Global Ministries Head Signs Second Syrian Humanitarian Appeal
Thomas Kemper, the chief executive of the General Board of Global Ministries of The United Methodist Church, has joined a second humanitarian appeal on behalf of the people of Syria plagued by five years of warfare. The new appeal, issued on March 14, expresses hope that a fragile cease-fire will end the suffering of the innocent. It asks the parties to the cease-fire to permit medical workers and supplies to freely reach the sick and injured and to allow a nationwide immunization campaign for children.
Last fall, three Syrian refugee students received UMCOR school kits and hygiene kits through a partnership with International Orthodox Christian Charities. Winterization kits that included food parcels, blankets, and rugs also benefited Syrian refugees in Jordan. Photo: IOCC
On January 21, Kemper joined the heads of (eventually) 160 humanitarian organizations in calling for a cease-fire to the conflict entering its sixth year, and also asking for access to sick and injured civilians.
The new appeal says that the practical measures requested will “mean the difference between life and death” for many persons.
“We are glad to join with other religious, international, and humanitarian groups in advocating for peace in Syria and for services for the suffering there,” Kemper said of the new appeal. “Our United Methodist Committee on Relief is actively engaged with refugees for the conflicts in both Syria and Iraq. We have expended more than US$3.5 million in recent years to assist projects addressing the needs of internal refugees.”
The full text of the second Syrian appeal follows:
As the parties to the conflict in Syria resume talks to end a war that now enters its sixth horrific year, there is renewed hope for peace. For an end to the suffering of millions of the innocent.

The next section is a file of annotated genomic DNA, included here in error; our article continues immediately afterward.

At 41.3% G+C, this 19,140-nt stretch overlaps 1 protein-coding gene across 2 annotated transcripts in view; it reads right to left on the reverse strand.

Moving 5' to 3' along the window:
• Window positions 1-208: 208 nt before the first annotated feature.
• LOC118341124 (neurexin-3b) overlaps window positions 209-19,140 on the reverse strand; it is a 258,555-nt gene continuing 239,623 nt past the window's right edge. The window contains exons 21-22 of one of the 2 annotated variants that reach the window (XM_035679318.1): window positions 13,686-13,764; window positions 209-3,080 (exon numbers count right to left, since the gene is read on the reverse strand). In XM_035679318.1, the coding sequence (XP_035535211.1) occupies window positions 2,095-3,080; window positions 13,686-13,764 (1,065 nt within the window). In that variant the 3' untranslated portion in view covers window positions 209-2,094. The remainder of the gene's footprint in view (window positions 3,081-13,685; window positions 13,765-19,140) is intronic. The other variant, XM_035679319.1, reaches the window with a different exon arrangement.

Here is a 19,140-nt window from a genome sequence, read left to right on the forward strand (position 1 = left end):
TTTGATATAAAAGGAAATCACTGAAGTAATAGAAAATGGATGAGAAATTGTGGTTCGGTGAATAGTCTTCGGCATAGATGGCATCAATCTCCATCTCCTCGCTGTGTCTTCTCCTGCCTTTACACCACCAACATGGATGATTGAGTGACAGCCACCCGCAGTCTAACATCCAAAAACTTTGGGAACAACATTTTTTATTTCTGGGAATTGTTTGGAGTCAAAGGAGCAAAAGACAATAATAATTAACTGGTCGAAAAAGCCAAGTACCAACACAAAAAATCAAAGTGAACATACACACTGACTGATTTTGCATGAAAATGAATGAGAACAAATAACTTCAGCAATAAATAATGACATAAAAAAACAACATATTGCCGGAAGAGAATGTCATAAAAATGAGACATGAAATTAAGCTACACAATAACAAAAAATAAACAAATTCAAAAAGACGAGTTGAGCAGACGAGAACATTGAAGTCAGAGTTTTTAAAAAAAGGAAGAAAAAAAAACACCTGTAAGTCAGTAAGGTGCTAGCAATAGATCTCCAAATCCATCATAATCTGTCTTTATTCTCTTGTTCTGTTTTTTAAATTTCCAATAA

Two months ago our organizations appealed for urgent access to all those in desperate need inside Syria: for the lifting of sieges; for the full protection of civilians. Today, there are some encouraging signs of progress. The cessation of hostilities has allowed humanitarian organizations to rush more food and other relief to communities desperate for help.
But access has to go beyond a temporary lifting of seiges [sic] and checkpoints and allowing more aid convoys to move.
Humanitarian access and freedom of movement of civilians in Syria has to be sustained. It has to be unconditional. And it should include access to all people in need by whatever routes necessary.
The parties to this conflict and their international sponsors must from now on guarantee:
- Full access for humanitarian and medical workers to assess the wellbeing of civilians in all communities and treat those who are sick and injured without obstacle or restriction.
- Allowing all humanitarian aid, as required by international humanitarian law, to reach, unimpeded, those who urgently need it – including medical supplies, surgical equipment, and nutritional necessities.
- Support for an urgently needed nationwide immunization campaign for children.
These are practical actions that would mean the difference between life and death. All parties to the conflict can agree on them, now.
And in doing so, they can take another step to peace. Peace for Syria. The peace that Syrians so desperately deserve.